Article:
Shooting for the moon

This post was inspired by a post and then the ensuing comments (it was actually point #3 “The Scale Does Not Define You” that inspired this thought) from Steve Kamb of Nerd Fitness. If you haven’t checked out NF yet…well, you already know what to do. 🙂

PT…Good for you, Good for me!

Serving in the Army Reserves, every few months we’re required to take a PT (Physical Training) test that measures the physical strength and endurance of our bodies through push-ups, sit-ups, and a 2-mile run. Each event is scored individually, with 100 being the top score for that event. Scoring a 300 on the test means a perfect score, and it’s actually one of my (soon to be reached!) goals mentioned in my motivational fitness guide. But this isn’t a post about the Army (I’m not a recruiter). It’s about a characteristic that separates champs from everyday folks (and it’s NOT hard for those everyday folks to become champs!). This of course, is based upon my own observation.

“What number do you need to get?”

Come test time, this is a question that gets tossed around at different units all throughout the land. The answers to the question however, are arbitrary. Depending upon who you ask, you may get two completely different answers.

MOST people who usually end up failing their test know 3 numbers. The minimum number of push-ups, sit-ups, and their 2-mile run time necessary to pass their test. You’ll hear them say something like, “If I can only get _____ sit-ups, then I’ll pass”.

On the other hand…

MOST of the people I’ve met that always seem to pass their test (and are nowhere close to the minimum numbers required, but are far higher than those numbers) also know 3 numbers. The 3 numbers that they know are the maximum amount of push-ups, sit-ups, and their 2-mile run time necessary to get a perfect score on their test. They will usually say something like, “Only ____ more push-ups until I reach that 300!”

How intriguing…

Focus and Aim

The latter group (I’ve found) aren’t any “better” than anyone else I come across. There’s really one characteristic that separates them from the majority of those who don’t pass – their perspective.

They’ve already got it locked down in their mind that they’re pursuing excellence (a perfect score). If they miss their target, they’re still pretty much guaranteed to pass the test. Because the other group is only aiming to pass, if they don’t reach their target, failure (in the form of not passing the test) is almost guaranteed.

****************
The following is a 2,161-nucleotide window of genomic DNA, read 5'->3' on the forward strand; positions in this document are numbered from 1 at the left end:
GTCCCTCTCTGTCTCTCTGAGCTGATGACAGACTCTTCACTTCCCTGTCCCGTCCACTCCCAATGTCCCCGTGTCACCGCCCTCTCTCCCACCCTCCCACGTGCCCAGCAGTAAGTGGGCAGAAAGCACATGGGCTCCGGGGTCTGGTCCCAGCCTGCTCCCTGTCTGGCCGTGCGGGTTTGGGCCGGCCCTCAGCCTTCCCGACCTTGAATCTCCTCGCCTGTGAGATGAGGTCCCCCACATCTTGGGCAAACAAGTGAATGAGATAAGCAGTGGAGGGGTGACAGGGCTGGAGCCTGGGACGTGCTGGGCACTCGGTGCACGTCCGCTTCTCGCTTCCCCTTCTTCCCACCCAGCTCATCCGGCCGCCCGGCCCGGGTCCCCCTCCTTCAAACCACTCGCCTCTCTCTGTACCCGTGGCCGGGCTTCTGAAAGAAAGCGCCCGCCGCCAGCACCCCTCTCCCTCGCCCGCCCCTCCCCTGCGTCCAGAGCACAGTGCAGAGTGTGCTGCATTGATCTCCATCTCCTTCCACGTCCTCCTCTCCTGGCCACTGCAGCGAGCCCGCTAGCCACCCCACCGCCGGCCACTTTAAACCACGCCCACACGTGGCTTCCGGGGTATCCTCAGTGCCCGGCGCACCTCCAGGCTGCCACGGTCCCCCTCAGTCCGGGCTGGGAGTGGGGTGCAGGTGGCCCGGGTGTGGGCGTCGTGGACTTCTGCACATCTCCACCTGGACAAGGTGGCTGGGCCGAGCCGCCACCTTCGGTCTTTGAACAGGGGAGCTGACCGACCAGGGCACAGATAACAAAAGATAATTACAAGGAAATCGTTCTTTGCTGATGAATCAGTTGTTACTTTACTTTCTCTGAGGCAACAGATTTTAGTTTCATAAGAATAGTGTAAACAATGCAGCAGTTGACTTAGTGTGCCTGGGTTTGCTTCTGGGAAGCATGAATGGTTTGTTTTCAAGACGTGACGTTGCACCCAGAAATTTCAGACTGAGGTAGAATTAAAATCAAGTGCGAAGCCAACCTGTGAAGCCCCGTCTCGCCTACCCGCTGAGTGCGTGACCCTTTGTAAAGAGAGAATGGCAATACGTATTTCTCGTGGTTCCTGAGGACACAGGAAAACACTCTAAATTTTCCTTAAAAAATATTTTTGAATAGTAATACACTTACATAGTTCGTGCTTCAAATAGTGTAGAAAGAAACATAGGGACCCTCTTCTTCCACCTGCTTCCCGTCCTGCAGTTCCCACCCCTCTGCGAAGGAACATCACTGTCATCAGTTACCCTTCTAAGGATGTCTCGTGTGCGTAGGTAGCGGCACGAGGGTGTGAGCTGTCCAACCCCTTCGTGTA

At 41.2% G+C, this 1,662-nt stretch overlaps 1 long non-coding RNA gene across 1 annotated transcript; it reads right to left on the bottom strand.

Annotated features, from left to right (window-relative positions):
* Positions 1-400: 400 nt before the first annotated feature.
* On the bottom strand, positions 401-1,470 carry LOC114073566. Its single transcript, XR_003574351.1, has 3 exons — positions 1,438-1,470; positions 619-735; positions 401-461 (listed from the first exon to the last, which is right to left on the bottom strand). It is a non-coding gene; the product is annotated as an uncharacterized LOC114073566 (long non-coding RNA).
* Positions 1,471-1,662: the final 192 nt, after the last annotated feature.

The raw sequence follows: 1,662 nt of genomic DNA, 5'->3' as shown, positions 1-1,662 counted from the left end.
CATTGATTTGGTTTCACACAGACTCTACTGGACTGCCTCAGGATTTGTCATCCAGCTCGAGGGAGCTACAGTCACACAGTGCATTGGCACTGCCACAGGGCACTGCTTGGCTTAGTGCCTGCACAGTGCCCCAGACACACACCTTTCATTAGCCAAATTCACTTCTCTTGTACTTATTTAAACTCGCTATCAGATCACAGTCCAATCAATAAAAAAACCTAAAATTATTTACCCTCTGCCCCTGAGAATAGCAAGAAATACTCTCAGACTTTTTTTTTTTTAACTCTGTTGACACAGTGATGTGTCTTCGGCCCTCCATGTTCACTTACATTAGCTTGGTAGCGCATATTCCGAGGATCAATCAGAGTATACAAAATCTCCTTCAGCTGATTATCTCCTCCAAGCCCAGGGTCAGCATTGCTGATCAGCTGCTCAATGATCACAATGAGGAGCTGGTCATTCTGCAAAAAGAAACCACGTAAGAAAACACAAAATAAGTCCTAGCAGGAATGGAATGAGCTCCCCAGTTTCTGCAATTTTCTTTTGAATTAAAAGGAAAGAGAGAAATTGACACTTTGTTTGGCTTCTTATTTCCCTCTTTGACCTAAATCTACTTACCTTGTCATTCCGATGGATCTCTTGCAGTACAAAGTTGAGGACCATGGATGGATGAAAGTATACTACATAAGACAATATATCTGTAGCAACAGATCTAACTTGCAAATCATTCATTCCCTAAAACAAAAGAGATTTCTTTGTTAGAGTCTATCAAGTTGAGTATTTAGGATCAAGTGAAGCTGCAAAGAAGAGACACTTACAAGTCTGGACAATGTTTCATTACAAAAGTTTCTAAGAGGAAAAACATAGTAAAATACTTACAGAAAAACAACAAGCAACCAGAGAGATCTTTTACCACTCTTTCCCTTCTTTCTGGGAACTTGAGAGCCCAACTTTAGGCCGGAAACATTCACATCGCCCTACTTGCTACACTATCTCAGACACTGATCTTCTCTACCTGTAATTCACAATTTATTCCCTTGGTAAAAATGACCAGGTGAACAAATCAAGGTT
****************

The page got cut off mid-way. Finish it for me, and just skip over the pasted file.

“If you shoot for the moon and miss, you’ll still at least hit the tops of the trees.”

Where’s your aim?


As you all know, I like to have a good time (who doesn’t?). I thought I’d give a little explanation to those who are asking, “What does this post have to do with ‘Taking Fun Seriously’?” Here’s the explanation:

Nobody likes to lose. Ok let me back up… I’m almost convinced that the Buffalo Bills like to lose, but other than them, NOBODY else likes to lose. With the above true-life story I’ve given, it’s clear that there are winners and losers. I can promise you that the winners are having more fun. A simple change in focus and perspective allows them to have this fun, because even if they miss their own high goal, they’ve still met what is required. That’s a stress-free (distress, of course) environment if I’ve ever seen one!

Let me end on a proverb of TFS wisdom (better take notes, they don’t come along too often!):

Set your aim for excellence. If you miss your goal, you’ll still be head and shoulders above mediocrity, and that’s always fun!

Cheers my friends!

– JC


Odds and ends: I’m going to be (finally) starting a mailing list for my loyal band of merry brethren (and sistren). I have one problem that I need your help with though…what will we all call ourselves? Example: The Ren Men Show’s followers are called “Renmenions”, and if you are a part of ManVsDebt’s inner-circle, you’re a member of “The Militia”. What would you want the TFS “tribe” to be called? Leave me a comment, and we’ll take a vote. The winner will get a super special surprise!!


Leave a Reply

Your email address will not be published. Required fields are marked *